While Krawczyk’s community provides as many senior services as possible, transportation is limited to certain days and hours, making residents dependent upon friends and family. Those who are homebound usually participate in food delivery services and a youth program that hires kids to keep up lawns and do maintenance work. Those who can afford to do so leave for warmer climates. The problem, Krawczyk says, is that as suburban residents age, competition for limited tax dollars increases between seniors who need medical care, transportation and government services, and children who need schools and child care. There’s only so much to go around.
Aging in Place – Like It or Not
That competition is fierce. Nine in 10 older Americans want to stay in their homes as they age, AARP reports. But Jane Hickie, senior research scholar at The Stanford Center on Longevity, says that many of us won’t be able to leave even if we want to. Our homes are our major financial asset, and as our generations – the Baby Boomers and Greatest Generation – age, there is no population group following us that is large enough, or solvent enough, to buy those homes, even if values rebound.
Philip and Barbara Segal, both 85, have lived in Cranston, a suburb of Providence, RI, since 1954. As is true of 65 percent of suburban U.S. households, the Segals have no children living at home. “For now I am able to drive, but if I find that I can’t, we’d probably move to our own apartment in a retirement community,” says Phil. “Still, we would stay in the suburbs where our friends are.”
For seniors like the Segals, staying put, while challenging, won’t be impossible. But it will require a lot of work by both individuals and communities, and a reprioritizing of tax dollars and energies. And while the obstacles can be numerous, there are solutions for improving the quality of life for seniors remaining in the suburbs.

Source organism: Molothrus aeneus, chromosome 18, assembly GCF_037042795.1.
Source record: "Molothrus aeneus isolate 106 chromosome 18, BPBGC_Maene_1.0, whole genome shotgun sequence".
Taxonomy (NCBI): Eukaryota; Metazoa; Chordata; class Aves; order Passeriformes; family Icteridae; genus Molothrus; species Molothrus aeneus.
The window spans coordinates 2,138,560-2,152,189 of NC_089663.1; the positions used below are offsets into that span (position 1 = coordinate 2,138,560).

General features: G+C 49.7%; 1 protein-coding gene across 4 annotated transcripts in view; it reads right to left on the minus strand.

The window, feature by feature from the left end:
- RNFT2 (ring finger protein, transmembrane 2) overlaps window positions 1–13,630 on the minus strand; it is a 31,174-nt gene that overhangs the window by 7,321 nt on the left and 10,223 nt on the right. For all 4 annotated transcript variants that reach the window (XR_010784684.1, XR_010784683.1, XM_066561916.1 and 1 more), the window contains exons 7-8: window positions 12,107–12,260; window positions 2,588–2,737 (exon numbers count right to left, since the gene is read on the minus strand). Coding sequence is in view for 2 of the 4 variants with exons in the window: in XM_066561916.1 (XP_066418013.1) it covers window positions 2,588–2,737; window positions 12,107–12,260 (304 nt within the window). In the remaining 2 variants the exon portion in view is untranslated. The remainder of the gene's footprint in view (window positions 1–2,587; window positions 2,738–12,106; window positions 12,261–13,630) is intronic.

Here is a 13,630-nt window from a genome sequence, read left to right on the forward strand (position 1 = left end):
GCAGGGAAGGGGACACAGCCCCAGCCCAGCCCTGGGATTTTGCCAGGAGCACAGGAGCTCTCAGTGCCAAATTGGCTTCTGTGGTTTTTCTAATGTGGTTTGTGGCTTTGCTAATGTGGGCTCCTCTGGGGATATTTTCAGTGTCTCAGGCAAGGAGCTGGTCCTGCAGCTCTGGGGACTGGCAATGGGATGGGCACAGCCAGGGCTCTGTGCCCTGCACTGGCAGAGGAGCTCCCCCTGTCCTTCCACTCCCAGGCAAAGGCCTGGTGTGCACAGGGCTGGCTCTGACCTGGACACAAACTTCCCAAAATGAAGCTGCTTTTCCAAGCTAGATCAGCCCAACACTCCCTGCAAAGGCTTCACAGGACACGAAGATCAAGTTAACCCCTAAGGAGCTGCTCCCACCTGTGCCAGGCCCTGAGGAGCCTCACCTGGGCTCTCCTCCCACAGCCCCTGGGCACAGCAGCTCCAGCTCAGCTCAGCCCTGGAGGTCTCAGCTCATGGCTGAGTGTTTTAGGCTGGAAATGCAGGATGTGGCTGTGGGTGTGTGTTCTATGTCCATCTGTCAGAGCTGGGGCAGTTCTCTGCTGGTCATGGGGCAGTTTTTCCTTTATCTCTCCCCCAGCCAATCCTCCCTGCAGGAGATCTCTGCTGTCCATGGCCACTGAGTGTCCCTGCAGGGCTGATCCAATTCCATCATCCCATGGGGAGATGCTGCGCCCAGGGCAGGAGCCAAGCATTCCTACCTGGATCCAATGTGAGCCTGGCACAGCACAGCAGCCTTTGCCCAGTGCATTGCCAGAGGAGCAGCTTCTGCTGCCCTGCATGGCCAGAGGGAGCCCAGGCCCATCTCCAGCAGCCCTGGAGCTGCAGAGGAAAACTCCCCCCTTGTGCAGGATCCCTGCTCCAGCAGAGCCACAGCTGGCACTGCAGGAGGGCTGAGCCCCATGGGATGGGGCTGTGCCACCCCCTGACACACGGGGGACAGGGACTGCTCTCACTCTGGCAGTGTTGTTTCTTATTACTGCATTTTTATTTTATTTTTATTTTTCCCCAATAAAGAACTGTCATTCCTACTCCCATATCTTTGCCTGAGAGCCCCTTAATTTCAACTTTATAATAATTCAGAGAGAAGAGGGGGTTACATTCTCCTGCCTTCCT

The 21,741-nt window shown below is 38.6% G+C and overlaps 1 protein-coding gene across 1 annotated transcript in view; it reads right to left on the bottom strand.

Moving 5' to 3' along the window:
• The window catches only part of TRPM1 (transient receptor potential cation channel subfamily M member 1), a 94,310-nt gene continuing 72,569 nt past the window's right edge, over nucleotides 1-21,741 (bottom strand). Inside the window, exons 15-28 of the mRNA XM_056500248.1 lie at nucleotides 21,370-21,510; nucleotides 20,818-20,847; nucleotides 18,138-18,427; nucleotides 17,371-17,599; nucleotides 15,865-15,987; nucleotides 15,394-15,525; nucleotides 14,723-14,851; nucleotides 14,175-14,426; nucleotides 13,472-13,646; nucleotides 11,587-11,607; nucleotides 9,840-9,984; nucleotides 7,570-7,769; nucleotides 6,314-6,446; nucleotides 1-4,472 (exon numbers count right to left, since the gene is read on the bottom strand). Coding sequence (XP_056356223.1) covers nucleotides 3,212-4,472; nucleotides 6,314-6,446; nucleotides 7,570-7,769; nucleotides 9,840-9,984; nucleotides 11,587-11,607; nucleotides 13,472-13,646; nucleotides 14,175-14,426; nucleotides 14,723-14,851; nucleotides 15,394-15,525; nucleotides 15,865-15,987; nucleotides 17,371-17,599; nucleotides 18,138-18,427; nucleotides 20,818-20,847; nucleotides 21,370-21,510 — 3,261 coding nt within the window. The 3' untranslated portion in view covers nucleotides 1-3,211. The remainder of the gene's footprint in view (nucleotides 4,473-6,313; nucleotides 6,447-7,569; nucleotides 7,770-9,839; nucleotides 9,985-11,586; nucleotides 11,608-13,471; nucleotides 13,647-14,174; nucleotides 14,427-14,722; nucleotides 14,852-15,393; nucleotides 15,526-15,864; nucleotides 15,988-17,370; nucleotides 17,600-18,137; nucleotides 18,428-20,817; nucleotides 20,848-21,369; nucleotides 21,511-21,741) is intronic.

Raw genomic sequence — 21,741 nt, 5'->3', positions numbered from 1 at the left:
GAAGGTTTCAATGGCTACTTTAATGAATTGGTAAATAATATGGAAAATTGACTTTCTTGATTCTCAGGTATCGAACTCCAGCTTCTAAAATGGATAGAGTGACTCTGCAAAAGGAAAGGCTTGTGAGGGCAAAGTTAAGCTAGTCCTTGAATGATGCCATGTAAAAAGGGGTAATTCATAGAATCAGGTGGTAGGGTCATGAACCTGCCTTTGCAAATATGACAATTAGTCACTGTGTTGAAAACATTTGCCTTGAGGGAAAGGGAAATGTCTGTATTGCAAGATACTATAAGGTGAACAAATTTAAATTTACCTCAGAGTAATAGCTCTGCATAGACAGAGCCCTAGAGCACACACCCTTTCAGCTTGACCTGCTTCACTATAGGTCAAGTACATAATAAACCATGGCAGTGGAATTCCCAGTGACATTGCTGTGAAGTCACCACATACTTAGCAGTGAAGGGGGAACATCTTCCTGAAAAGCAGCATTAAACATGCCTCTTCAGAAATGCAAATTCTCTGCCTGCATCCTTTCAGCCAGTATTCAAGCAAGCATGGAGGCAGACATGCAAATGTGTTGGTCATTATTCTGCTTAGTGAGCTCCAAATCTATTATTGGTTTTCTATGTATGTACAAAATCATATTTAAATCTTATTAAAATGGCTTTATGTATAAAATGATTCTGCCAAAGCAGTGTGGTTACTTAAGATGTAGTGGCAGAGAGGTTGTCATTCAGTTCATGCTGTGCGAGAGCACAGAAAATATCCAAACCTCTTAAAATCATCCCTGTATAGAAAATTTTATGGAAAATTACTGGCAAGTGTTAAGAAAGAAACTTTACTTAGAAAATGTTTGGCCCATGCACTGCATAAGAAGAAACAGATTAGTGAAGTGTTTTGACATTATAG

Universal Design for Suburban Living
Chronic diseases like diabetes, obesity and asthma can be moderated by forward-thinking community design – adding sidewalks and bicycle paths and locating stores, health facilities and social venues within walking distance of homes. In some cases, it’s remarkable how little has to be done to change a traditional suburban neighborhood. Duany says that just adding more benches and shaded areas, additional medical facilities, grocery and drug stores and meeting places makes a huge difference to the aged.
“The need,” says Jeffrey Anderzhon, an expert on environments for the aging and elderly, “is to determine how to design innovative ways to retrofit suburban communities.” June Williamson, associate professor of architecture at the City College of New York, and Ellen Dunham-Jones, co-authors of Retrofitting Suburbia, suggest retooling suburban malls and shopping centers to create communities like Winter Park Village, FL. This former shopping mall has been re-imagined as a mixed-use community, with residential housing, outdoor public spaces, brick-lined streets, common spaces, office spaces, restaurants and retail shops, to accommodate older Americans, but Americans of all ages.
Martha Aron, 60, of Kentlands, a mixed-used community in Maryland much like Winter Park Village, says that after walking to pick up a prescription at the drugstore, she often sits in the park to relax and meet other neighbors, instead of going home alone to an empty apartment. “Talking to other people,” she says, “is the best medicine.”